Stories can take up a myriad of forms. They can start as accurate recounts of reality but when they circulate, they are simplified, stretched out, distorted, dismissed, and often made humorous. Like a widespread game of telephone with cultural diffusion, information reaches us through filters. We tend to construct our assumptions about people through the gossip we hear from our friends, we go to places because they have been recommended to us and we place importance on things because someone or something convinced us they are important. Donna Haraway, in her book “Staying With The Trouble, Making Kin in the Chthulucene” explores these dynamics of storytelling and compares them to string figure games. She stresses the intricacy and riskiness concerned with storytelling and its importance in the creation of our worldview. Changing a few words in a story can alter its meaning and emphasis and can have detrimental effects on how the recipient subsequently perceives reality.
The pigeon, for example, has been a central topic in many tales and has been highly contested throughout history. Stories have traveled simultaneously depicting it as a hero, an agent with profound importance as well as being portrayed as a menace, “a rat with wings”. Pigeons have been spies, racers, messengers, urban neighbors, subjects for scientific research, search and rescue workers at sea, companions, carriers of disease, targets of extermination…
But who recounted these stories? Who said pigeons are any of these things? Donna Haraway emphasizes the importance of looking at who is speaking. Who are the agents that are sharing these stories, in what context are they doing so, and with what authority? She writes
“It matters what matters we use to think other matters with; it matters what stories we tell other stories with; it matters what knots knot knots; what thoughts think thoughts, what descriptions describe descriptions; what ties tie ties. It matters what stories make worlds, what worlds make stories”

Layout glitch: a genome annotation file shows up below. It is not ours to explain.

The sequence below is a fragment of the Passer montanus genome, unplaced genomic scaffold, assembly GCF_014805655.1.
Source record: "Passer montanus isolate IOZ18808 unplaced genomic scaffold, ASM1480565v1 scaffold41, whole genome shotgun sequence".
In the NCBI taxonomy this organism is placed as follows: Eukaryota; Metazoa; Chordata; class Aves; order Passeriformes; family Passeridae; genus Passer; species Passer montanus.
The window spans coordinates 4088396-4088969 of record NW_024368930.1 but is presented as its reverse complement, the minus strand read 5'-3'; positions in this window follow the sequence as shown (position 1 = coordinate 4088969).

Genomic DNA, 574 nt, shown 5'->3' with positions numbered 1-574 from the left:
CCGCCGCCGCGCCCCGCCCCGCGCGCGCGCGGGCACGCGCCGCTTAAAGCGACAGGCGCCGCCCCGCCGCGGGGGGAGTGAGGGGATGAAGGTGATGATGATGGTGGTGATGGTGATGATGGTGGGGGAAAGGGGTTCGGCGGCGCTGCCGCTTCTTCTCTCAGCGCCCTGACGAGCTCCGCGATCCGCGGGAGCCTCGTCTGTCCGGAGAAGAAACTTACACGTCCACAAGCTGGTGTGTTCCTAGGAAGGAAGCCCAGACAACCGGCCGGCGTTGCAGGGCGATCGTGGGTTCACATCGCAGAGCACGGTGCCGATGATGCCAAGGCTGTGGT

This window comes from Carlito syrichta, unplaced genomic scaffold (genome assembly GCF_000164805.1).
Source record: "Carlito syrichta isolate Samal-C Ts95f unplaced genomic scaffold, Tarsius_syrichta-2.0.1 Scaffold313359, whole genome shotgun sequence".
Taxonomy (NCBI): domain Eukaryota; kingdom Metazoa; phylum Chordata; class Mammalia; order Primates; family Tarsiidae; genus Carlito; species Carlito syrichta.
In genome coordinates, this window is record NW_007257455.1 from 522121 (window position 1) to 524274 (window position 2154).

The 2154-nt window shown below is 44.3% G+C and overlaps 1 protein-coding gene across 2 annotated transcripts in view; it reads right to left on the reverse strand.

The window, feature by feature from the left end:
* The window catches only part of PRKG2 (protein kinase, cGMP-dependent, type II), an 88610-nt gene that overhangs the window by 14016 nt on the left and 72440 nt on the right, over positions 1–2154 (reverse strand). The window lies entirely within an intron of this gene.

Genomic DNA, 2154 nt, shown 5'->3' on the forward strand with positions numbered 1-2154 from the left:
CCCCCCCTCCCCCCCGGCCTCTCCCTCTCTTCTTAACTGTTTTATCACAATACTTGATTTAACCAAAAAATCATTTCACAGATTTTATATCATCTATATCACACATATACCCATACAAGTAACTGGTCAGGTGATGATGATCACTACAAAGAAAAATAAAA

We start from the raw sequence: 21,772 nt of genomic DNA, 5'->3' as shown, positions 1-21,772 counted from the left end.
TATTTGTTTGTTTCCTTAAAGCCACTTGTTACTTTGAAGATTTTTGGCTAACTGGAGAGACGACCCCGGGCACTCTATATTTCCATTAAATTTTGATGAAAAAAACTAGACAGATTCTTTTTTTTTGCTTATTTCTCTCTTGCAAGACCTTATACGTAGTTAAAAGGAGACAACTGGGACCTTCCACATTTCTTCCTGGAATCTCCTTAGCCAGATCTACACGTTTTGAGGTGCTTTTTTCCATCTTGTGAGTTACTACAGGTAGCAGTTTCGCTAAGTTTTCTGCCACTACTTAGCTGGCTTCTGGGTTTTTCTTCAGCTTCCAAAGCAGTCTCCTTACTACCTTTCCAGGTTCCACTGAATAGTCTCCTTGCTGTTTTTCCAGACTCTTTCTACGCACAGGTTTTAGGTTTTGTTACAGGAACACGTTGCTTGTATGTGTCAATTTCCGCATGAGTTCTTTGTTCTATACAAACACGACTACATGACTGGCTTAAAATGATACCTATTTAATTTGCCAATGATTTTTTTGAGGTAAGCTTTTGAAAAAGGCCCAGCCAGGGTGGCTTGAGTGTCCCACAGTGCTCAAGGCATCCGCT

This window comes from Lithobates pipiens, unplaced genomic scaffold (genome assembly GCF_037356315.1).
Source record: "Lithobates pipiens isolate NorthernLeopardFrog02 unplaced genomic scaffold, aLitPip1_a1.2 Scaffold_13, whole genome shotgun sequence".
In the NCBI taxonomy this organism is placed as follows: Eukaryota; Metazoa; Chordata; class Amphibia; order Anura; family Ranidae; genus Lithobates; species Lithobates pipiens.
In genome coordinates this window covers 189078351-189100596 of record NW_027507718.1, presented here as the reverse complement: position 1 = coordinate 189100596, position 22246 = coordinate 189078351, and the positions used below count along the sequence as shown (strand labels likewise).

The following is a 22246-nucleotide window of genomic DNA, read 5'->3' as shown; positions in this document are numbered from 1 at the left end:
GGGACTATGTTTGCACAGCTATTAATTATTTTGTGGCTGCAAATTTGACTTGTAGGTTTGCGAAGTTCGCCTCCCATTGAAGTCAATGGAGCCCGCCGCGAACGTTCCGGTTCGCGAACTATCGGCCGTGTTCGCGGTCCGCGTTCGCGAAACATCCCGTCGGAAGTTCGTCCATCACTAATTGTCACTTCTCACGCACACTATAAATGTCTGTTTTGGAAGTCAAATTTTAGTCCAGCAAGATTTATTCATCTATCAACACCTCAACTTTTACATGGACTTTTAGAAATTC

To rid ourselves of prejudices and biases about pigeons, we must understand them. We have to reshape the stories and gossip and re-form the relationship between ourselves and them so that we can ultimately live in cooperation and both flourish.
The inhuman carnival is our attempt to do so. We will transform ourselves into them, move like them, eat like them, and try to become them. We will dance as pigeons, adorn ourselves with their feathers, mirror their colors, and adjust to their eyesight. By focusing on the pigeon, we are celebrating them as well as trying to comprehend how they relate to us. Pigeons are a companion species, we live together and share the same space. This proximity allows for a reciprocal relationship between us and them, one which can provide much insight and comfort. Our lives intertwine like a web of strings. We share similar ways of orienting ourselves through chaotic spaces and we gather together on the surfaces of crooked benches in the town’s square. Every day we pass by each other, share glances, form opinions and then proceed to our next destination.
How can we better our relationship so that we can live harmoniously together?